Jeremy Howard: The wonderful and terrifying implications of computers that can learn


Jeremy Howard is the CEO of Enlitic, an advanced machine learning company in San Francisco.


Traditional programming of a computer means telling it in absolute detail how to achieve a task. This is difficult unless the programmer is an expert in the task he is teaching, and prevents the computer being better than the programmer. Machine learning allows a computer to learn on it’s own – as Arthur Samuel programmed a computer to beat himself at checkers. Nowadays machine learning has been successfully commercialised. Google is based on machine learning, LinkedIn and Facebook have learnt how to recommend friends, Amazon can recommend products using machine learning.

Deep learning is an algorithm inspired by how the human brain works, so assuming enough computation time and learning time, there are no limits. For example, deep learning can:

  • Drive cars
  • understand English, translate to Chinese, and read back in Chinese.
  • Image recognition through Deep Learning has an error rate down to 6% – better than human levels.
  • look at an image and identify similar images
  • write a caption for an image
  • understand sentence structure and language.

These are very human-centric that humans are now able to do.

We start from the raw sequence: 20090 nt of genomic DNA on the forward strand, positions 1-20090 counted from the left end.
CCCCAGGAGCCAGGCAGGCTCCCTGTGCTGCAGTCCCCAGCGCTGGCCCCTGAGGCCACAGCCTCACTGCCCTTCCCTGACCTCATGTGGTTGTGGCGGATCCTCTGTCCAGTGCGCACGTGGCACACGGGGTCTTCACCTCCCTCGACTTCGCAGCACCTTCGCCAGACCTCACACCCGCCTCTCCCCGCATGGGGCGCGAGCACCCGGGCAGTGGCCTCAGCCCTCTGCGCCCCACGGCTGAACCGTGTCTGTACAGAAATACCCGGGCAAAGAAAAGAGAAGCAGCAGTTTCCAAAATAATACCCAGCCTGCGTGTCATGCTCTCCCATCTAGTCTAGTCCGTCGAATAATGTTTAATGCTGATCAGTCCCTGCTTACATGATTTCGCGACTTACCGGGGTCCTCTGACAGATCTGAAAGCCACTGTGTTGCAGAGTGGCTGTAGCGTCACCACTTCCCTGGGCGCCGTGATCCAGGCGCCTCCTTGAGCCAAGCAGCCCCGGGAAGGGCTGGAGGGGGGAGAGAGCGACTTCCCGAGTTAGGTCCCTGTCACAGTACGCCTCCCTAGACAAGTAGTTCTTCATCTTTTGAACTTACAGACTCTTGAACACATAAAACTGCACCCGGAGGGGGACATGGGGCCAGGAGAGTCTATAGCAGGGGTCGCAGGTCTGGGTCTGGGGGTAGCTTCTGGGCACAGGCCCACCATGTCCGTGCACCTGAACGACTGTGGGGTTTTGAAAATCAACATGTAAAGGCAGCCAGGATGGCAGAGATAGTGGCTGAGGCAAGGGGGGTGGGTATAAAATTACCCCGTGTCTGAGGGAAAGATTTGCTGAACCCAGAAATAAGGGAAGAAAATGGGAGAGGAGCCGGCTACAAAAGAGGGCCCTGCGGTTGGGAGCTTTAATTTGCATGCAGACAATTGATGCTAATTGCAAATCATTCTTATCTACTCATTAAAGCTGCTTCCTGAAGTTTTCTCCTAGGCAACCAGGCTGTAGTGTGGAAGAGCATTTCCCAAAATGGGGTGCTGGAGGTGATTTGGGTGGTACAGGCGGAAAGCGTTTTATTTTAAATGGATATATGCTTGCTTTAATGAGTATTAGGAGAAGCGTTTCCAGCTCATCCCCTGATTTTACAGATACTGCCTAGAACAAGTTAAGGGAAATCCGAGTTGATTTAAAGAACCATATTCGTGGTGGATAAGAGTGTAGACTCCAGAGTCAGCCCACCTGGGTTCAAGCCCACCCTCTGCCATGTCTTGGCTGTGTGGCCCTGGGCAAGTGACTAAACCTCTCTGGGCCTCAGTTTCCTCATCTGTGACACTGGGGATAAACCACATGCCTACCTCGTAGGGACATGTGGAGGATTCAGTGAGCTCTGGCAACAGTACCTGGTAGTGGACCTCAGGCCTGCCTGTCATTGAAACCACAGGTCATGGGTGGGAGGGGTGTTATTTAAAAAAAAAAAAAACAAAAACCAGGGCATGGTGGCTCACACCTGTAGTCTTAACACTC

Computers are also exceeding and enhancing human performance. In cancer diagnosis, a computer analysed tumours and discovered some features unknown to human doctors that can help predict survival rate and treatment. Computer predictions of survival were more accurate than humans and the discoveries improved the science of cancer treatment. This system can be developed with no background in medicine, and replaces the data analysis and diagnostics of the medical process. This leaves doctors more time to gather input data and apply treatments. The number of doctors in the developing world is 10 – 20 times less than what is needed, and will take many generations to train enough. If computers can learn to fill these roles, lives will be saved.

On the flipside, computers will wipe out a service industry whose role is to read documents, drive cars, talk. This is >80% of the jobs in the developed world. In the past (eg industrial revolution) a large number of jobs were obsolete at the same time as new jobs came into being, but computer learning is much more disruptive than this since it takes very few people to develop and roll out the algorithms. Once fully rolled out, computers will far surpass humans at an exponential rate – when computers can redesign themselves to be better and better.

To fix the high unemployment, better education and incentives to work will not help if there are no jobs to do. We need to look at this problem differently – by decoupling labour from earnings or moving to a craft based economy. Jeremy asks us all to think about how to adjust to this new reality.

My Thoughts

Google emailed me a Youtube update suggesting I watch this video. As someone who watches a lot of TED talks and an interest in Artificial Intelligence, Google knew I would watch it.

Jeremy makes a lot of good points. Personally I think he used too many examples and it was a little disorienting to follow. Nonetheless, he pulls out the important points. To me his final point is the most important: this massive change in our economy is coming and very few people seem prepared for it. How will we deal with a world with 80% unemployment, where all those jobs are no longer necessary for us to maintain the same standard of living?


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